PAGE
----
Friday, April 17, 2009

A visit to a famous west-Midlands poet



An Preost wes on leodan. Layamon wes ihoten
he wes Leouenaðes sone. liðe him beo Drihten
He wonede at Ernleye. at æðelen are chirechen
uppen Seuarne staðe. sel þar him þhute
On-fest Radestone. þer he bock radde.
(A second hand blue peter badge for anyone who can spot the misspelling forced by Word's lack of one character)(Answers on a post card to PO Box 1 Eagle Alasaka)

Sometime around the end of the twelfth century, Lawman (Or Layamon), began to write the history of the English. In an age when French was the literary language of England, he wrote in something recognisable as English. When most poetry was resolutely anonymous, he begins his poem by telling the audience his name, his job, where he lived, his father’s name, why he wrote this poem and how he went about writing it. For perhaps the first time in English poetry, a poet steps forward to claim the text as his own. (And was promptly ignored by his publisher, the scribe, who rewrote it, chopping out about a third of the poem and modernising everything botching the ‘poetry’).

His thirty two thousand lines (or 16,000, depends on the editor;is there a pattern emerging here?)begins with the adventures of Brutus, after whom he believed Britain to have been named, and continue until the Anglo Saxon conquest of the island.

Like so many medieval texts, instead of a poem, it remains an historical curiosity. A curiosity, and an academic gold mine. It's the first surviving appearance fo King Arthur in English. Here, for the first time, England is described in a language recognisable as English. Naming towns, describing natural wonders, giving the history of the roads, Lawman sang the landscape into literary being.

Eight Centuries later I wanted to see his place for myself. To hell with theories. I had spent so long studying the poem and its context that I wanted to know what the poet would have seen if he looked up from his work. After too many years of careful scholarship, where enthusiasm is bounded by a thorny hedge of carefully annotated footnotes and certainties recede down an endless chain of subordinate clauses, I wanted a direct and unashamed encounter.

I like this poem.(Or bits of it)

On a previous visit to England I had hijacked a family outing to visit the only Areley I could find on the road map. We drove through rain, down narrowing English lanes that dropped towards the river. There was a small red church in a small village on the banks of a flooded Severn.

I knew, instinctively, as I opened the door of the church, that this was the wrong Areley.

Seven years later, having given up searching, I found a road map that had Areley Kings marked on it, where I knew it should be. The new difficulty was finding someone willing to accompany me and read the map.

Our first stop was Worcester for three reasons. The first to pay my respects to King John, who was regal but silent about the local poet he may have known. The second, the monks of Worcester were instrumental in keeping written English alive when every one else was writing in French and it is logical to assume some sort of connection between Lawman and the monks here. The third... well, I'd bribed my mum with a promise of tea and cakes and a visit to the cathedral, followed by a pub lunch if she’d read the map.

A green winter landscape that can't have changed greatly since Lawman's time: the bare hedge rows and naked trees twisted into fairy tale grotesques; rain and muddy lanes leading to and through places with names like Piddle, Frogs Pool, Upton Snodsburry, Long Itchinton. We merged into urban sprawl, lost in new housing estates. This was nothing like my mental image. I was preparing myself for another disappointment when I saw "Layamon Lane".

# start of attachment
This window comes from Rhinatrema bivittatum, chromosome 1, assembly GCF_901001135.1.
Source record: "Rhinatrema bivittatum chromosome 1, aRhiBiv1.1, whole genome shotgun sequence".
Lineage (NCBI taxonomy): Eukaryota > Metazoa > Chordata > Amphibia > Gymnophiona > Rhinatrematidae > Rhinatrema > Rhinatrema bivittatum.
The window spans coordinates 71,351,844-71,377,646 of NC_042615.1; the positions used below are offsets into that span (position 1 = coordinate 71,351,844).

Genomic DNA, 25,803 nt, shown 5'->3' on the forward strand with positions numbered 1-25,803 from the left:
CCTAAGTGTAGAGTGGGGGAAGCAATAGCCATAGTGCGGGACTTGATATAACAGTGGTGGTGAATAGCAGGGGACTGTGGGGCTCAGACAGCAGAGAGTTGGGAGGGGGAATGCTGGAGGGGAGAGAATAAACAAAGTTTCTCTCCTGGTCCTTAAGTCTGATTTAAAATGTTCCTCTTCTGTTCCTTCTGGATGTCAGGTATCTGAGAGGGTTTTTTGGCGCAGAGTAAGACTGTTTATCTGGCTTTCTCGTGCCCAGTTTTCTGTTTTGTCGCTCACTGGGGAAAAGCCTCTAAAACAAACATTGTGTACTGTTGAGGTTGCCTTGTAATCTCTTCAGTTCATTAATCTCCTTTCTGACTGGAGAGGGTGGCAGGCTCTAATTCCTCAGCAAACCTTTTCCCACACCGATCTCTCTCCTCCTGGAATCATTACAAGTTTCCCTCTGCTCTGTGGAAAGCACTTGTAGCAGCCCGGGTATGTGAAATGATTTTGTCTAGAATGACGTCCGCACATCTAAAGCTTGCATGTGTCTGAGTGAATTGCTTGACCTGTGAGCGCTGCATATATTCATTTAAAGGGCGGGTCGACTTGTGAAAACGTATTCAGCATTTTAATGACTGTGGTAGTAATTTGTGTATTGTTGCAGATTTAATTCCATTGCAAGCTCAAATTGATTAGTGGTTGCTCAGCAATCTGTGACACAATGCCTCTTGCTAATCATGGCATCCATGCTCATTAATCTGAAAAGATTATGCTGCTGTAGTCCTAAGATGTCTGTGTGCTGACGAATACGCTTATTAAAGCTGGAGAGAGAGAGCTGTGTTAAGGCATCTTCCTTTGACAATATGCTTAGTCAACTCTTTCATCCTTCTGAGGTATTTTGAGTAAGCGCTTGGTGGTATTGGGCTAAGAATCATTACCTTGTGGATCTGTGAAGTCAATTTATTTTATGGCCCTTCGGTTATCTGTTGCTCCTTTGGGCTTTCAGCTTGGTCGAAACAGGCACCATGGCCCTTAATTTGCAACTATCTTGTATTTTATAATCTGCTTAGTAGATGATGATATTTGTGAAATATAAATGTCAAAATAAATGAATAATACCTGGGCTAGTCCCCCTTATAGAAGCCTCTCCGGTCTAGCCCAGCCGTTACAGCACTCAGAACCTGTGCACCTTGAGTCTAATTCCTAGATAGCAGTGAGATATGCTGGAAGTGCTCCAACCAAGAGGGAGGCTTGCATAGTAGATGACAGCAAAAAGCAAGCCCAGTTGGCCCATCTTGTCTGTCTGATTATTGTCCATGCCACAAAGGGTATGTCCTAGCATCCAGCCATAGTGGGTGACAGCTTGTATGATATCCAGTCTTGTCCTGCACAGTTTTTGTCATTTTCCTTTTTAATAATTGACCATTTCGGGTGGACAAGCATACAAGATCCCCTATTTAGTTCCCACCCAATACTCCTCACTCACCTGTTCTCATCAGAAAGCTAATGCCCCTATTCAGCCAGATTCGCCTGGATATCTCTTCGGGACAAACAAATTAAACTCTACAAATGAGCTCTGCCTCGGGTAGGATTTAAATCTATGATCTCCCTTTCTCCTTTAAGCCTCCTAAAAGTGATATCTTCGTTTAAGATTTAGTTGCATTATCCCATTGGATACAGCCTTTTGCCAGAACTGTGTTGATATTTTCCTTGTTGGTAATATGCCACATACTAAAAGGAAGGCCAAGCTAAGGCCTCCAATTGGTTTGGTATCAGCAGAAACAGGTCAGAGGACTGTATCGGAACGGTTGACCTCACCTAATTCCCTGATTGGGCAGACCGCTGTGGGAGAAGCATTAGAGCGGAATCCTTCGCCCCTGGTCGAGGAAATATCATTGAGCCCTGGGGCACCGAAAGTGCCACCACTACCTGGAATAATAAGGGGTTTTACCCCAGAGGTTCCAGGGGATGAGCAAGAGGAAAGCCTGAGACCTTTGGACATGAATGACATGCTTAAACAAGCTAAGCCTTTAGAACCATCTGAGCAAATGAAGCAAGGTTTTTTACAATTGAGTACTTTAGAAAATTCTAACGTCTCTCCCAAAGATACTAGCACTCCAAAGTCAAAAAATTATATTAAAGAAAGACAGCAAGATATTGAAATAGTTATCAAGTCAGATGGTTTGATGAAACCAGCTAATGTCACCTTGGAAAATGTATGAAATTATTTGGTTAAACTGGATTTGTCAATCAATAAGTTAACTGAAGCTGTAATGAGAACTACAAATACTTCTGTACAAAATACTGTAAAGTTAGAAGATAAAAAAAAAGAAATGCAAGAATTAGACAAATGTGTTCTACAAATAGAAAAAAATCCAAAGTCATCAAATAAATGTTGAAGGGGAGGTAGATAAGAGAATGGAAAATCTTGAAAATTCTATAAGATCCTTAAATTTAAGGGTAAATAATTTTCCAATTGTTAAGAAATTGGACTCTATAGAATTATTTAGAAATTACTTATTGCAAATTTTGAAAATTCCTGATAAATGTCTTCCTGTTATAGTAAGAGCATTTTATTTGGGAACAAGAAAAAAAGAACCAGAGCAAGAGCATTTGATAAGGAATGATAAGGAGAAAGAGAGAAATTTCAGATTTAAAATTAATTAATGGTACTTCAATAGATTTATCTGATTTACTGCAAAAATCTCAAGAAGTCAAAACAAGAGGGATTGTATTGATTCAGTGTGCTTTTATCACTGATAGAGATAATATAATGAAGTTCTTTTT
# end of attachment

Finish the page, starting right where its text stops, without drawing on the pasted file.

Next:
First a glimpse of the tower, then a maze of winding roads leading to a view overlooking the river.

Like most English churches it was locked.

At first no one answered my persistent knocking on the rectory door. The vicar appeared.
"And why do you want the key."
The inside of the rectory suggested the presence of an elderly housekeeper: polished wood, lines of books, carpet. I had forgotten to wear my visiting Vicars clothes. Scruffy and road stained, I looked more like someone who wanted a place to kip than anyone's idea of an earnest academic.

I told him I'd come all the way from Australia to visit his church. (I didn't tell him I'd come via Siberia, on the train. I thought that might be too weird, even if it was true.)

He had heard of Lawman, the first known incumbent of the parish. He was even used to the occasional pilgrim like myself. An expert on early English history had been through recently and had told him Lawman was unreadable.

"I've read him," I said, determined to establish my credentials. "I've read him from start to finish.” I wanted that key. “Several times."
He was reaching for the shelf. "Where did you get your translation"
"I read the original."
He gave me the key, and told me to make myself at home.

(So I hope he didn’t watch me skipping though the graveyard brandishing the key. Very unacademic like.)

I didn't need the little guide book: I knew where the memorial glass was, in the twelfth century window discovered during a nineteenth century rebuilding. I knew all about the baptismal font with its fake inscription carved into the base.

I knew this place.

It wasn't difficult to imagine what the view was like without the modern houses and boats. It didn't take any great effort of the imagination to visualise a priest, struggling against the wind as he walked to the church, his mind full of an heroic world where the men were brave, the women beautiful, and it never rained.

(The picture is from the note cards on sale at the church. Some bits of this appeared in a much more serious article called 'Lawman Lived Here' in PNR.)

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